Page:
The 15 and the Reprehensible Dishonoring of Christ’s Martyrs

There are certain people and groups online who seem to exist only for the purpose of causing a stir about one issue or another. Usually, these groups are not worth responding to, as one can simply ignore these types of writings and find something worthwhile to interact with. However, the recent post at Pulpit and Pen (found here), is too offensive to ignore. Unfortunately, I’ve already seen this post shared quite a bit.

This post is a criticism of Russel Moore (whose every action seems to be criticized by this group) who tweeted: “These are my brothers, faithful unto Christ even unto death King Jesus puts heads back on, and puts worlds back together. Maranatha.” This is in reference to the 21 men killed by ISIS for their profession of faith. Moore, as a Christian leader, is rightfully expressing the eschatological hope given to all of God’s people, and especially his martyrs. Yet, one cannot offer a word of hope for those killed for the sake of Christ without facing criticism from J.D. Hall and those at Pulpit and Pen. In this article, it is argued that we should not in fact view these men as martyrs, because they are heretics who deny sola fide and an orthodox doctrine of the two natures in Christ. Therefore, they are in hell.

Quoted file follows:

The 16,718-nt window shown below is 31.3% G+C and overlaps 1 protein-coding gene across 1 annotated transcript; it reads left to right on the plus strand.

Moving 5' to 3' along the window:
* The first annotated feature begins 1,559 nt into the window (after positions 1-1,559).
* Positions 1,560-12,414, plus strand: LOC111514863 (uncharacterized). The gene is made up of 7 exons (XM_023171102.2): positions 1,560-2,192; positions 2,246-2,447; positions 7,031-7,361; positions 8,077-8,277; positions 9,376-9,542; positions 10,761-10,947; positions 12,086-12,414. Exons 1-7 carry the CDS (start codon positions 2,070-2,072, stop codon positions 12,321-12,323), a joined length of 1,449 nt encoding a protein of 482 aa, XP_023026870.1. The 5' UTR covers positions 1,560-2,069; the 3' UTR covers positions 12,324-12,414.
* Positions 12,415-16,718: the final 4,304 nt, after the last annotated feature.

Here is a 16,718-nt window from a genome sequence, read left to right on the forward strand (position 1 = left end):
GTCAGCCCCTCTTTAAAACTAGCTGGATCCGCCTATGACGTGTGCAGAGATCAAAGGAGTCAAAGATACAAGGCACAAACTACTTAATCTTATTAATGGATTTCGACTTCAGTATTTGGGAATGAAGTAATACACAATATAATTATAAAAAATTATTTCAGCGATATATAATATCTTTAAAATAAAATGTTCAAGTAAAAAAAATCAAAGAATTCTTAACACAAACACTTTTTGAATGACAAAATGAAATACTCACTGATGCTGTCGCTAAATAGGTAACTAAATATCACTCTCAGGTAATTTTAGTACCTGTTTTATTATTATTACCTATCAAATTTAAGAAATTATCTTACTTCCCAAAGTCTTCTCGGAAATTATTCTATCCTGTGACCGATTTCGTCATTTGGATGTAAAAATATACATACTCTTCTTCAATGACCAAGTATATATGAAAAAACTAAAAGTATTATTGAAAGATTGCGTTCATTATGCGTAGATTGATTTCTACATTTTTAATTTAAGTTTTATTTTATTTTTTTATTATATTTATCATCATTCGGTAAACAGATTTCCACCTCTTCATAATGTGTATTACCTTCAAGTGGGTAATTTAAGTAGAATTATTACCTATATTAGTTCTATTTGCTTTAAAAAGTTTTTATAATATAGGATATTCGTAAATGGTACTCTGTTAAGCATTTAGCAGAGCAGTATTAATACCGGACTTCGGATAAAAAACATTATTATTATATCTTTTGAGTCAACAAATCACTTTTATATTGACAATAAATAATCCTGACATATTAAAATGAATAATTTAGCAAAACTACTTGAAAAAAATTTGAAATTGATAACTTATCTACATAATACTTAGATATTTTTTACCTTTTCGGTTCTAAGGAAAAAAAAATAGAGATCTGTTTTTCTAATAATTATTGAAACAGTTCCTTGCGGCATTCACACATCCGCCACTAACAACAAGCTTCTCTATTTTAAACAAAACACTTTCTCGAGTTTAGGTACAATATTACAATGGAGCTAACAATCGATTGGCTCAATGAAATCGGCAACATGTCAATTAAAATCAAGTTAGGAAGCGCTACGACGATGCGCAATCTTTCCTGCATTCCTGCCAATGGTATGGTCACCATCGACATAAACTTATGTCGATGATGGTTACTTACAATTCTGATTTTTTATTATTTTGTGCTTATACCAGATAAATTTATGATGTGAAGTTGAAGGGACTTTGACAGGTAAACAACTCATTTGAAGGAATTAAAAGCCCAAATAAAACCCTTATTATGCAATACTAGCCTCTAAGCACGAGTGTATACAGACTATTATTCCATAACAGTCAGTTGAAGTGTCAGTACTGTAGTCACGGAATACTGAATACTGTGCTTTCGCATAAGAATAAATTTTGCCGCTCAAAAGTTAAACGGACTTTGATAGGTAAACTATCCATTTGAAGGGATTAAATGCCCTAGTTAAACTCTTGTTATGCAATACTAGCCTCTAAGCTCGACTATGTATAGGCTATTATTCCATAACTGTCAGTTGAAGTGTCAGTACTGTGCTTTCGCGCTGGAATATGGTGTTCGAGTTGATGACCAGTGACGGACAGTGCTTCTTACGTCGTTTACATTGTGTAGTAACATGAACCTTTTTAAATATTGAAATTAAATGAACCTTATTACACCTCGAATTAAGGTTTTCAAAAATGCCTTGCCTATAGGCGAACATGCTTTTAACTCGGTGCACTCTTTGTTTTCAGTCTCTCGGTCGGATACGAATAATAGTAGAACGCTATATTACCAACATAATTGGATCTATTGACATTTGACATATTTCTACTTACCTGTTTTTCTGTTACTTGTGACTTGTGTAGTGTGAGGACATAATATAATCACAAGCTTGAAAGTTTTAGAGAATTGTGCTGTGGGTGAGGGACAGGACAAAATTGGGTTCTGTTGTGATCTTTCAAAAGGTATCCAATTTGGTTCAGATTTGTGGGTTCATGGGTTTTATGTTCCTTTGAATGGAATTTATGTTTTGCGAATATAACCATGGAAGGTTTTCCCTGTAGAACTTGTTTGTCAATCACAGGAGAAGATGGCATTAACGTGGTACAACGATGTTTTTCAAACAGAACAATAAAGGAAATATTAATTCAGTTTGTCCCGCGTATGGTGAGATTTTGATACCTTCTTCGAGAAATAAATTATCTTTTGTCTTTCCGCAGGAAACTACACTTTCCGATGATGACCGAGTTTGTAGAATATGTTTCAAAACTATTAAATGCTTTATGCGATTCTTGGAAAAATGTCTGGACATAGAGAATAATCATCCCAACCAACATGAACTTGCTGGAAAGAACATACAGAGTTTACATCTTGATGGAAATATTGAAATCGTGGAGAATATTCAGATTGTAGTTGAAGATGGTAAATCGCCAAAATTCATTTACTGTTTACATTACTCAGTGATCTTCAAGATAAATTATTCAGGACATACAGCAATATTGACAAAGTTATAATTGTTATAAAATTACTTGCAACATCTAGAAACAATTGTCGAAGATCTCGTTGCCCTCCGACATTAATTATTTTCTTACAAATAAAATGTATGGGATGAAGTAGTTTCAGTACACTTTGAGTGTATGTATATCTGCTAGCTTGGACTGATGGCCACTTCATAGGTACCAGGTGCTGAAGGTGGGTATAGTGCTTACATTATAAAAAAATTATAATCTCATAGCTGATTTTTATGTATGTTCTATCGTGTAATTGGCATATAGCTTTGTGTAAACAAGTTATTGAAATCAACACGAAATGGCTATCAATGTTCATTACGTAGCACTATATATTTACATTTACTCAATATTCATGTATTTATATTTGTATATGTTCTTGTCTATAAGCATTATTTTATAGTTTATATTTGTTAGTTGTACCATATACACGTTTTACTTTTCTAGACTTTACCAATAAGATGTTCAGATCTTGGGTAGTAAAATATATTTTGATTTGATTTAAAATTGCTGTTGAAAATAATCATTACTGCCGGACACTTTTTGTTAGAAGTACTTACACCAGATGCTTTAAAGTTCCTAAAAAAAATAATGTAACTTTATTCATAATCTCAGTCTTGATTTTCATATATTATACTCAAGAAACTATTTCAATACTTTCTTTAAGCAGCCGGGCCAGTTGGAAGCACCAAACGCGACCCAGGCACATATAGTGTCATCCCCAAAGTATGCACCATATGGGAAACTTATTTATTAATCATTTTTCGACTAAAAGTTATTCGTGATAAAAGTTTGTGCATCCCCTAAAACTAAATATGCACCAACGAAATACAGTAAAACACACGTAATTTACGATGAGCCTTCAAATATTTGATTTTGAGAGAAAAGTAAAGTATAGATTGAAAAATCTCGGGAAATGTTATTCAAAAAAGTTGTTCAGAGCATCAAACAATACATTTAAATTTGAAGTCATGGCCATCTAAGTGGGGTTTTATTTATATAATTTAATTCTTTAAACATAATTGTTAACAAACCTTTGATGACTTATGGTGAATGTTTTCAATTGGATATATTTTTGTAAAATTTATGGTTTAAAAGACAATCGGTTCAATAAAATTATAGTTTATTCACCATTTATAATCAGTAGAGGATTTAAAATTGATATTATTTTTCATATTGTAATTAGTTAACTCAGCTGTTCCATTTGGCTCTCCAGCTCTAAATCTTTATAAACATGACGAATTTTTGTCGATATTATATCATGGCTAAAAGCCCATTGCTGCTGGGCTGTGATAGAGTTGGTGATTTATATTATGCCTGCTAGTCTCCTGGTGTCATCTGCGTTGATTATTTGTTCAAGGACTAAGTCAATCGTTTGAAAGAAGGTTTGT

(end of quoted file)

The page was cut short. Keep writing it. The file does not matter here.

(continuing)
I have some questions for those promoting this type of thinking:

Have you actually studied the theology of the Coptic church? Are you aware of the differences between Monophysitism (which the Coptics reject) and Miaphysitism? Are you aware of the extensive discussions that have happened in recent years around these issues? Have you studied them?

Do you know of the nature of the faith held by these 21 men? Do you know that they willingly reject the Pauline teaching on justification? Do you know for a fact that these men trusted in their own works rather than Christ?

How are Christians saved? By faith in Christ, or by doctrinal orthodoxy? Are we saved by faith alone, or by an exact articulation of the Protestant doctrine of justification?

Are you so sure about the eternal fate of these men that you can make such bold statements? Or are you risking insulting those who are the most honored in Christ’s church?

Even if these men were blatant heretics, or not even Christians at all, is the brutal killing of innocent people a good time to speak publicly about the fact that you believe these men to be in hell? Is this how you interact with people as a pastor?

It’s a sad thing that even in the face of martyrdom, the church cannot come together and recognize the glory of Christ in the death of his people, for the sake of his name.

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